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OBJECTIVES: Expert opinion is considered as a legitimate source of information for decision-analytic modeling where required data are unavailable. Our objective was to develop a practical computer-based tool for eliciting expert opinion about the shape of the uncertainty distribution around individual model parameters. METHODS: We first developed a prepilot survey with departmental colleagues to test a number of alternative approaches to eliciting opinions on the shape of the uncertainty distribution around individual parameters. This information was used to develop a survey instrument for an applied clinical example. This involved eliciting opinions from experts to inform a number of parameters involving Bernoulli processes in an economic model evaluating DNA testing for families with a genetic disease, hypertrophic cardiomyopathy. The experts were cardiologists, clinical geneticists, and laboratory scientists working with cardiomyopathy patient populations and DNA testing. RESULTS: Our initial prepilot work suggested that the more complex elicitation techniques advocated in the literature were difficult to use in practice. In contrast, our approach achieved a reasonable response rate (50%), provided logical answers, and was generally rated as easy to use by respondents. The computer software user interface permitted graphical feedback throughout the elicitation process. The distributions obtained were incorporated into the model, enabling the use of probabilistic sensitivity analysis. CONCLUSION: There is clearly a gap in the literature between theoretical elicitation techniques and tools that can be used in applied decision-analytic models. The results of this methodological study are potentially valuable for other decision analysts deriving expert opinion.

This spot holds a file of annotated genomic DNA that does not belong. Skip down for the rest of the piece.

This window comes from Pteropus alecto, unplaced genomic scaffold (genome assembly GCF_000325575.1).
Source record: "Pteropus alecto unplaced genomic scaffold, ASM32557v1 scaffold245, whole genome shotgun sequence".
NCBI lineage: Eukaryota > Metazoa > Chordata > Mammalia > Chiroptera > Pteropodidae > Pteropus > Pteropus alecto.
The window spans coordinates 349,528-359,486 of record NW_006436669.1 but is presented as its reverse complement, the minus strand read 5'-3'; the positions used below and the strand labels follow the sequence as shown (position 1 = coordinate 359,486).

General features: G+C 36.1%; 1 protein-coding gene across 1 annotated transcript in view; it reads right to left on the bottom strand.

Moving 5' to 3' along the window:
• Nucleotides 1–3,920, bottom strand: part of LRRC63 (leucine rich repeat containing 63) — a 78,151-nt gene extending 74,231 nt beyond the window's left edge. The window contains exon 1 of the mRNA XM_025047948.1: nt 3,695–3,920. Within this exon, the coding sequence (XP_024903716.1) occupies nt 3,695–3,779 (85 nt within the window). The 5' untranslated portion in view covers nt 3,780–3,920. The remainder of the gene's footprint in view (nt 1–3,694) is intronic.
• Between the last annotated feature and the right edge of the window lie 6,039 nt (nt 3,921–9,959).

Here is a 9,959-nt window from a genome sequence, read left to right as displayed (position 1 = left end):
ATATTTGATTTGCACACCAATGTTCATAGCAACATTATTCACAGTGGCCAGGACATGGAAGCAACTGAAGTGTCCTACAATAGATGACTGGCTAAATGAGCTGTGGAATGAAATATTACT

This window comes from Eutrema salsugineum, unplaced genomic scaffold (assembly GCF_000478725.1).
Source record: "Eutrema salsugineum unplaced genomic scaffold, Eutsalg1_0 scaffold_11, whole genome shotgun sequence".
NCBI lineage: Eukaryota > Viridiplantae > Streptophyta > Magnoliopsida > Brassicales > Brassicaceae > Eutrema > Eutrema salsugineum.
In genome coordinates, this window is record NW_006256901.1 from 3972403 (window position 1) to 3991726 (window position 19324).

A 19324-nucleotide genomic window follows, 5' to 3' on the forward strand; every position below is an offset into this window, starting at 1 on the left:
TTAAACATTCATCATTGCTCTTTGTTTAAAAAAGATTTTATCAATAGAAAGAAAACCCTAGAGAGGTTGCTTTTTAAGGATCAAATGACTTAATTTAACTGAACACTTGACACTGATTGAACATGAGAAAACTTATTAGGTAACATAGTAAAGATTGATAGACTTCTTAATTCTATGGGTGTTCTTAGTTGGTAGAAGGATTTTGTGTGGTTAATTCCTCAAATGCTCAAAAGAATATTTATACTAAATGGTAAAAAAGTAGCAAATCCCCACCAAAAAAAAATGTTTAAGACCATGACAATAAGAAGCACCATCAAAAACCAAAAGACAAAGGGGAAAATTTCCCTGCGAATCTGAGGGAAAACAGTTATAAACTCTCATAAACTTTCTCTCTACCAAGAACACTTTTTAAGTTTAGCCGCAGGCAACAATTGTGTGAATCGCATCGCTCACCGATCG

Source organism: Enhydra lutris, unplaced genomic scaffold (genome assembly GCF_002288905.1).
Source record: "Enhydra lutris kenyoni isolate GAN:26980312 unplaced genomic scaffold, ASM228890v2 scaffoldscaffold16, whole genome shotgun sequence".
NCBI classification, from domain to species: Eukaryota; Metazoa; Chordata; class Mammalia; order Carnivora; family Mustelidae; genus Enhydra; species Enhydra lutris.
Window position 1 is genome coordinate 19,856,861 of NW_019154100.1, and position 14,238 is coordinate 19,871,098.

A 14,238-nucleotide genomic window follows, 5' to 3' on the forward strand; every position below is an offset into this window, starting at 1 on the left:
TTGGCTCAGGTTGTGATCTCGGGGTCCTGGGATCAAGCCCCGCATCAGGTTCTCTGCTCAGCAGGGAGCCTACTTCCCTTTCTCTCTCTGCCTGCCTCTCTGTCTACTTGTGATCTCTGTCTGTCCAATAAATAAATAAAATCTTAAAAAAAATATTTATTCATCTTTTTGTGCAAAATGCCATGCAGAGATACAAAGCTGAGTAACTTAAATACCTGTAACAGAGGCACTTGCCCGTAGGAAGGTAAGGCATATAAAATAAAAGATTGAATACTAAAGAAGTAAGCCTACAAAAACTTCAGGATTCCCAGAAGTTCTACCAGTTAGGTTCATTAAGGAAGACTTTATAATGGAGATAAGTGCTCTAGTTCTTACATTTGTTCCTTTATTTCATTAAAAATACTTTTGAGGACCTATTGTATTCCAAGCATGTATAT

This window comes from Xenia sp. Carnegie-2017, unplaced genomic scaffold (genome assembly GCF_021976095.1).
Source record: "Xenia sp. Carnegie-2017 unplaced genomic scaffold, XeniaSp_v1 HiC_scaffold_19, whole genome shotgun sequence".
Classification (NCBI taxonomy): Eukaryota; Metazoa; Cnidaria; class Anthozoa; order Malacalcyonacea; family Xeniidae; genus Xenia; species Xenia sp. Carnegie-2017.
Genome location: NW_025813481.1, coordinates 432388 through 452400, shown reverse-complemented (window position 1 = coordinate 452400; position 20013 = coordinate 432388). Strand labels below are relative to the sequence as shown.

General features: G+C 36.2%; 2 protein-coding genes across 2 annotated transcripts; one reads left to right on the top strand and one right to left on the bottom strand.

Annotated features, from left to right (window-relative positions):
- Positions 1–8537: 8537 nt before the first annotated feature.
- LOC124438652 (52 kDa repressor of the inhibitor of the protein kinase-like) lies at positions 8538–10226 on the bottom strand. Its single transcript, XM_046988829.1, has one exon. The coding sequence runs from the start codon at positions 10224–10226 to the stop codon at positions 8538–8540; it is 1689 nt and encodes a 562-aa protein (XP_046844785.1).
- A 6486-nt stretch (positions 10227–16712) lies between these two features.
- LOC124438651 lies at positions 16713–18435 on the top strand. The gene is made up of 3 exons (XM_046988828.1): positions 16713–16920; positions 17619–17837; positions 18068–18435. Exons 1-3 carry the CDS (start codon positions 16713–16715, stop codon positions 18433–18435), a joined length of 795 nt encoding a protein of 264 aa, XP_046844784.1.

Original publication




Journal article


Value Health

Publication Date





195 - 203


Cardiomyopathy, Hypertrophic, Familial, Data Collection, Decision Support Techniques, Humans, Models, Economic, Pilot Projects, Reproducibility of Results, Software, Surveys and Questionnaires, User-Computer Interface